Business Litigation | The Law Offices of Gregory D. Jordan

Texas Court Issues Opinion in “Business Divorce” Case Involving Non-Compete Agreement

Business relationships can quickly turn sour when one of the parties no longer shares common goals. These disputes often come about when business ownership interests transfer hands. As a recent example, the Court of Appeals for the Fifth District of Texas issued an opinion in a case involving a business dispute between a co-founder of a business and the other co-founder’s son, who took over his father’s interest.

The Facts of the Case

In 2002, Mr. Bihner and Mr. Chen formed a limited partnership called Bihner Chen. Bihner Chen provided structural engineering services to clients in and around Houston. Bihner and Chen were both equal partners.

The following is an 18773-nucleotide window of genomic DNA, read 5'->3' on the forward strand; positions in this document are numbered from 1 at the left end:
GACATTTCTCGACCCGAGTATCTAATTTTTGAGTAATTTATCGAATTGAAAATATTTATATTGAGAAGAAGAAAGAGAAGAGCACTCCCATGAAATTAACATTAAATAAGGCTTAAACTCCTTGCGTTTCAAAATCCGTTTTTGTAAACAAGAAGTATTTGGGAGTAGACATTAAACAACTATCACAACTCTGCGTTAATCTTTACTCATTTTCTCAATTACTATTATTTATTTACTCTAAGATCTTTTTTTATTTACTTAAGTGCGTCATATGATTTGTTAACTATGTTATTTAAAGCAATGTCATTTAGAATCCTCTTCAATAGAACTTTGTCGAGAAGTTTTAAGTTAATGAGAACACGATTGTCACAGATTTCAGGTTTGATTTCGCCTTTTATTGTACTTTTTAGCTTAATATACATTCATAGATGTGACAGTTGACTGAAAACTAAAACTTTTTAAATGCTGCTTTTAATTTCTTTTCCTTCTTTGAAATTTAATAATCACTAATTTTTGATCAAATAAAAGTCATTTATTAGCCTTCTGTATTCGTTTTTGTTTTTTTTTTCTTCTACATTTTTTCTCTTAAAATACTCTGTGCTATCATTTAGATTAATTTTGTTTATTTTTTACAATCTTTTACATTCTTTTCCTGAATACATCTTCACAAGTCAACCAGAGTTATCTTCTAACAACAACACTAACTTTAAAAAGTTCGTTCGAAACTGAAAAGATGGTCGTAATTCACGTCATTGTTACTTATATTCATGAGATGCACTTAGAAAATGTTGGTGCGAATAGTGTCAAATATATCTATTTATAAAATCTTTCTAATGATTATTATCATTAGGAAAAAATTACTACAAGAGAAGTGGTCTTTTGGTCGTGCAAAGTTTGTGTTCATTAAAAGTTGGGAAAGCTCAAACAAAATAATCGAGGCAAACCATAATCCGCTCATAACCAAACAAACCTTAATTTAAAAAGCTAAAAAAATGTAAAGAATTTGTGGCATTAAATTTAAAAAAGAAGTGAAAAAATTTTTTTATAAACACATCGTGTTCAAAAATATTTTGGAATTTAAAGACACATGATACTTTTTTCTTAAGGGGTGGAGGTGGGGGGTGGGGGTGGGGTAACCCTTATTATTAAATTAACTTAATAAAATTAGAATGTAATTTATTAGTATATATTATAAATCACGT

The two men executed several formation documents, including a non-compete agreement. The agreement explained that Chen was to pay Bihner $38,800 for his agreement not to compete against Chen or the partnership as long as Bihner was a partner and for five years after he departed the company. The agreement also prohibited “use in any competition, solicitation, or marketing effort any confidential Information, any proprietary list, or any information concerning customers of Bihner Chen.” The agreement also contained a clause that made it binding to any permitted successors in interest for either party.